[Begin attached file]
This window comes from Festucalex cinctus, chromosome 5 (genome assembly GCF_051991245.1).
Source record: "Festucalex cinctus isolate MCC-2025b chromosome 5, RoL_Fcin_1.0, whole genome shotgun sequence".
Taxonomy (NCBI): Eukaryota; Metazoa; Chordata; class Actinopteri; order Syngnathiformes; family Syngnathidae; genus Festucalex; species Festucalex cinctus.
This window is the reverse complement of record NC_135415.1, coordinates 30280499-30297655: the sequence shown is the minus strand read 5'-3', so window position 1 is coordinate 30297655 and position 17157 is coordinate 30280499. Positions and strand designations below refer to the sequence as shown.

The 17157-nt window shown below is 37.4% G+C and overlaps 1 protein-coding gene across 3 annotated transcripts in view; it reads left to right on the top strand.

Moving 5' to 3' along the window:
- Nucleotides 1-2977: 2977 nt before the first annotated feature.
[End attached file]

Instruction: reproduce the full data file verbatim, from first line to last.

This window comes from Festucalex cinctus, chromosome 5 (genome assembly GCF_051991245.1).
Source record: "Festucalex cinctus isolate MCC-2025b chromosome 5, RoL_Fcin_1.0, whole genome shotgun sequence".
Taxonomy (NCBI): Eukaryota; Metazoa; Chordata; class Actinopteri; order Syngnathiformes; family Syngnathidae; genus Festucalex; species Festucalex cinctus.
This window is the reverse complement of record NC_135415.1, coordinates 30280499-30297655: the sequence shown is the minus strand read 5'-3', so window position 1 is coordinate 30297655 and position 17157 is coordinate 30280499. Positions and strand designations below refer to the sequence as shown.

The 17157-nt window shown below is 37.4% G+C and overlaps 1 protein-coding gene across 3 annotated transcripts in view; it reads left to right on the top strand.

Moving 5' to 3' along the window:
- Nucleotides 1-2977: 2977 nt before the first annotated feature.